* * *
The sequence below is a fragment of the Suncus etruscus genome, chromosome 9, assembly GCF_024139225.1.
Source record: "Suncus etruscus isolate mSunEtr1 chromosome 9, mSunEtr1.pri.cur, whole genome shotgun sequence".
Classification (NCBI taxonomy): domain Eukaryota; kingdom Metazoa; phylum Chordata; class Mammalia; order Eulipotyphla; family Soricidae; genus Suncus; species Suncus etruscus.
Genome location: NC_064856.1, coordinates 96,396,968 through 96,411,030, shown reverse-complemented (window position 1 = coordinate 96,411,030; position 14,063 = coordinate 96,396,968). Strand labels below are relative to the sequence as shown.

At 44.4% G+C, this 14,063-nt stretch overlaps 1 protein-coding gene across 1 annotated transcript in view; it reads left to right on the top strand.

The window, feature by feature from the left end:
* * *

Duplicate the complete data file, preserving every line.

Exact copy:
The sequence below is a fragment of the Suncus etruscus genome, chromosome 9, assembly GCF_024139225.1.
Source record: "Suncus etruscus isolate mSunEtr1 chromosome 9, mSunEtr1.pri.cur, whole genome shotgun sequence".
Classification (NCBI taxonomy): domain Eukaryota; kingdom Metazoa; phylum Chordata; class Mammalia; order Eulipotyphla; family Soricidae; genus Suncus; species Suncus etruscus.
Genome location: NC_064856.1, coordinates 96,396,968 through 96,411,030, shown reverse-complemented (window position 1 = coordinate 96,411,030; position 14,063 = coordinate 96,396,968). Strand labels below are relative to the sequence as shown.

At 44.4% G+C, this 14,063-nt stretch overlaps 1 protein-coding gene across 1 annotated transcript in view; it reads left to right on the top strand.

The window, feature by feature from the left end: